Better than any clamour or system for the cure of crime is the purpose of prevention. For if to cure is the voice of the past, and to suppress is the command of temporary physical force, to prevent must be the divine whisper of spiritual power. Prevention did not begin soon enough to entirely prevent crime. To prevent crime, as in preventing ill-health, we should begin at least a century before the criminal is born. We are just beginning to approach an ideal by insisting upon better homes for the poor and vicious; by child-placing in well selected homes; and by the provisions of the juvenile Court. While even these excellent agencies cannot affect those whose early life is not touched by their beneficent influence, yet preventive measures may be applied to them at any point of their progress downward, and keep them from drifting further. Has society the right to punish a feeble being and not try to rescue, protect and correct it? To extend to a wayward one the friendly hand, to help it in its distress to forget, and make it forget, the past blemish and taint; to make into a good citizen one who might become a useless and dangerous being; is not only to serve the highest and truest interests of one's country, but to render a lasting and beneficial service to humanity. Chastisement to the delinquent without a possibility of a parole or pardon and forgetfulness, discourages and degrades the delinquent; the hope of rehabilitation provokes to effort and restores.

The wisdom of the parole system and the discretion exercised in its administration can be judged by results. From the adoption of the system in 1899 until the close of the last fiscal year there were 1,082 paroles granted. Of this number of prisoners paroled, 657, or about sixty-one percent, have completed their sentences, under license, without violation of the conditions imposed; while 325, or thirty percent, additional, have thus far respected the conditions of their licenses which are still operative. Those who have forfeited their licenses by subsequent conviction, and who may be thought to represent the criminal element of those under license, number 24, or but little over two percent. The remaining seven percent have been re-committed for non compliance with the conditions of the license, but without charge of criminality against them during the peril they were at large.

It cost the State $254 per capita for the maintenance of convicts in our penitentiaries during the past year. The 222 men released on parole this past year who have proved themselves satisfactory cases have turned producers. The State has not only been relieved of the cost of their keeping in penitentiary, but these men. working outside at labourers' wages ($1.50 per day) produce in the year over one hundred thousand dollars to the support of their families and themselves. I know many of those men who are earning ,three or four dollars per day, having good positions as capable mechanics, etc., in various cities of the Dominion. The following statement of results have been compiled from figures obtained from the Commissioner of Dominion Police, and I submit them for your consideration:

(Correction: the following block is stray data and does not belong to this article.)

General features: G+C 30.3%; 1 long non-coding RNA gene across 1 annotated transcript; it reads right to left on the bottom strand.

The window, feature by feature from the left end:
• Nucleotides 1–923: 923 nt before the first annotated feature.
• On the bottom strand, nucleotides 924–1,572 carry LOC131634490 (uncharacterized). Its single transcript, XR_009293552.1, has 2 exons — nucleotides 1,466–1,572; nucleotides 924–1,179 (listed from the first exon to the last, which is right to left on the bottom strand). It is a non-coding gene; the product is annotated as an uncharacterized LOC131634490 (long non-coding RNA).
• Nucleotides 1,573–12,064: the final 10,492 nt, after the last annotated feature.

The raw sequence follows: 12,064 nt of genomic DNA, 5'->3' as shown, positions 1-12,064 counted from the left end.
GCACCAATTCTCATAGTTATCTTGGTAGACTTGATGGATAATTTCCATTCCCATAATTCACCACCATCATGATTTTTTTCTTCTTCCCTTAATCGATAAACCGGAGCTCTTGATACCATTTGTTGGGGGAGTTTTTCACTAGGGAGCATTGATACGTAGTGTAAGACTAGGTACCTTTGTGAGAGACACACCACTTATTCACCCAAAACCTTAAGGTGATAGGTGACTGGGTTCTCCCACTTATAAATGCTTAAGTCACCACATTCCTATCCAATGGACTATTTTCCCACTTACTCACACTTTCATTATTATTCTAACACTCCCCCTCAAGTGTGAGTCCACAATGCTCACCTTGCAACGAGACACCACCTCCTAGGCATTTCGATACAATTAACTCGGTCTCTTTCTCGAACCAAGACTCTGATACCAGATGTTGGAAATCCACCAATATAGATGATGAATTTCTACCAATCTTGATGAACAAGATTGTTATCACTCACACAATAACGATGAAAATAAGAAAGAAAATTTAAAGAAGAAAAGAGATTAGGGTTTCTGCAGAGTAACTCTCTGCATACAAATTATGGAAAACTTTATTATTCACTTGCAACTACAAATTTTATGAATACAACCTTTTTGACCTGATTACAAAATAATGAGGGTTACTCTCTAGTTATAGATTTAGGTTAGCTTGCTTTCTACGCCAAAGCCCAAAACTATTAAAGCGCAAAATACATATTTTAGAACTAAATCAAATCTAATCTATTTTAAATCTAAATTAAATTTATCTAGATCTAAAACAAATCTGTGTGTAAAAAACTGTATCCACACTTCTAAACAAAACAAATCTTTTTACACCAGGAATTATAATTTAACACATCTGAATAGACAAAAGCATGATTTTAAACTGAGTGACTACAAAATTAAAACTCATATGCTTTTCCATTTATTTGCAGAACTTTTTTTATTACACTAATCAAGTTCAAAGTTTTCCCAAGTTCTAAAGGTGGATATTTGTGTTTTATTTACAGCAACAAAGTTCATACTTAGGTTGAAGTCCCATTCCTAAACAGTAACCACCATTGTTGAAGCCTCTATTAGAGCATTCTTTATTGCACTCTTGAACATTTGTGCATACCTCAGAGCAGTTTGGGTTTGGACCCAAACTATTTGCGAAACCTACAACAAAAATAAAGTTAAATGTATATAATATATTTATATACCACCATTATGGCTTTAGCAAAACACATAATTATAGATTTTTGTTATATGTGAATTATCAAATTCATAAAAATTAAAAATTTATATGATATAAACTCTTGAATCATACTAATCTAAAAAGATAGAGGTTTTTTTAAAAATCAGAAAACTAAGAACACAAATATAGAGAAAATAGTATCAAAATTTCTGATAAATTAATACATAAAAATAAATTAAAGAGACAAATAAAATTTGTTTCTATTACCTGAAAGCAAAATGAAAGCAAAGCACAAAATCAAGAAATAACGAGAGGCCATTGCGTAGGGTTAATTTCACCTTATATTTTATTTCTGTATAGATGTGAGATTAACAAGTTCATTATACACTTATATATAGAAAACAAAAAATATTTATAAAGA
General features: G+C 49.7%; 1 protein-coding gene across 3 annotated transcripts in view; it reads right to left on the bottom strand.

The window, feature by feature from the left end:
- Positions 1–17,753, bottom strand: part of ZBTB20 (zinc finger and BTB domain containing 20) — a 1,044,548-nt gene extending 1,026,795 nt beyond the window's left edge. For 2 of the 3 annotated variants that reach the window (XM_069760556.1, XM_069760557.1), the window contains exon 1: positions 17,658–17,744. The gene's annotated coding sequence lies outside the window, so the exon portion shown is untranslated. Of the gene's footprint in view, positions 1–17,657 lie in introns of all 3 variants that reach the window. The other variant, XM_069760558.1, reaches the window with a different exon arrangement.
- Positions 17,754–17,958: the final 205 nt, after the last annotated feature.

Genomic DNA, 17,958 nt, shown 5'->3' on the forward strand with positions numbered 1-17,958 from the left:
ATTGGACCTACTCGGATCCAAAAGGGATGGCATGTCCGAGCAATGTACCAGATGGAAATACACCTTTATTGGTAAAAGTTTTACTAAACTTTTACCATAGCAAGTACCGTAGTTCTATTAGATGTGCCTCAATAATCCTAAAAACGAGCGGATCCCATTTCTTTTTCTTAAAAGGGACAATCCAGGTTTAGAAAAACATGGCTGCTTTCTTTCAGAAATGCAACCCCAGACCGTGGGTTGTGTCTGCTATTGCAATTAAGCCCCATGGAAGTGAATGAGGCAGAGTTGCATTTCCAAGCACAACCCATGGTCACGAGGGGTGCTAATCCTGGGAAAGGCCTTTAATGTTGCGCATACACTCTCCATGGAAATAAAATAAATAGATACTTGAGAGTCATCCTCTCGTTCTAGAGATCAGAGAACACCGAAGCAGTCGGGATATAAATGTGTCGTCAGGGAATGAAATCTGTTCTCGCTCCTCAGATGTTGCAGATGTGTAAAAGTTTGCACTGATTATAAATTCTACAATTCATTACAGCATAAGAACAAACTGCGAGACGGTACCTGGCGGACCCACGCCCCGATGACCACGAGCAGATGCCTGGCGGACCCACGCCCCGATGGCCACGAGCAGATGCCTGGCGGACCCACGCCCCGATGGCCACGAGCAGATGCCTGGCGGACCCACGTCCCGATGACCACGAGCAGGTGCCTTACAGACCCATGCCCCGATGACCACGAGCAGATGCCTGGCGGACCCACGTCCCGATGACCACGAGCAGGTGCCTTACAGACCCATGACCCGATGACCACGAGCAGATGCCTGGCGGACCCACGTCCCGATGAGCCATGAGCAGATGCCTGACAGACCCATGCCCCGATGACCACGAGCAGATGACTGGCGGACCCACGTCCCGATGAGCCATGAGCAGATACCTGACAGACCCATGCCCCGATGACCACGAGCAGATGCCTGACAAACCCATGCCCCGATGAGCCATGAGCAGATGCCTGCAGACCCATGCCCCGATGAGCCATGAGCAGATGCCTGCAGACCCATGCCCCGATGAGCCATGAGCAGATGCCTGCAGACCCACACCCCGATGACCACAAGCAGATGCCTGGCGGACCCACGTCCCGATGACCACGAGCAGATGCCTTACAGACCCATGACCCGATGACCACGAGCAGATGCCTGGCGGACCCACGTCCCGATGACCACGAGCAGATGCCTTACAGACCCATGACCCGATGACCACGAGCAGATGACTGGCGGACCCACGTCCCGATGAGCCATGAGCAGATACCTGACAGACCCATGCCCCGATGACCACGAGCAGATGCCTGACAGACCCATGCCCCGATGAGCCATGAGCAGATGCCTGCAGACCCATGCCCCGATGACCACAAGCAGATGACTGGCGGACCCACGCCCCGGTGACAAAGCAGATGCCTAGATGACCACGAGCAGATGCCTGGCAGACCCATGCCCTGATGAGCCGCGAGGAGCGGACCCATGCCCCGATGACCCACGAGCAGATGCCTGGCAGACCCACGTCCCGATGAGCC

CONVICTS PAROLED 1899-1900 1900-1 1901-2 1902-3 1903-4 1904-5 Total
From penitentiaries 71 122157 113 122 127 712
From prisons jails and reformatories 1 5389 65 67 95 370
Total 72 175246 178 189 222 1082
Licensee cancelled for non-
compliance with condiditions 5 919 11 16 16 76
Licensee forfeited by subsequent
convictions 7 86 2 ... 1 24
Sentences completed on
parole 59 141139 124 96 48 657
Sentence not yet terms.1 1732 41 77 157 325
noted
Total 72 175246 178 189 222 1082

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The New Criminology


The strangeness that the disbelief in the possibility of amendment on the part of the criminal should be so deep-seated and universal. Many signal instances of transformation of character and conduct occurring in prison. Religion and science encouraging the hope for change from a law-breaker to a law-abiding citizen. A new word, "psycho-physics" admitted to the dictionary. The psycho-physical study of human nature. What we have learned about mental impression and perception, memory, imagination, judgement, and emotion in terms of physiology. The correspondence between the order of succession of nervous phenomena and the phenomena of thought, feeling and volition. Expert treatment as the ideal of the new criminology. What that means in terms of research aims. The difficulty of the task. The tendency of the parole system to change the atmosphere of the prison. The rational basis for the parole system. How a delinquent is made to feel the possibility of his regaining a social status and becoming a good citizen. The tremendous change undergone by penal systems. Prevention better than any clamour or system for the cure of crime. Just now beginning to approach an ideal by insisting upon better homes for the poor and vicious. The wisdom of the parole system and the discretion exercised in its administration judged by results. Some figures for consideration.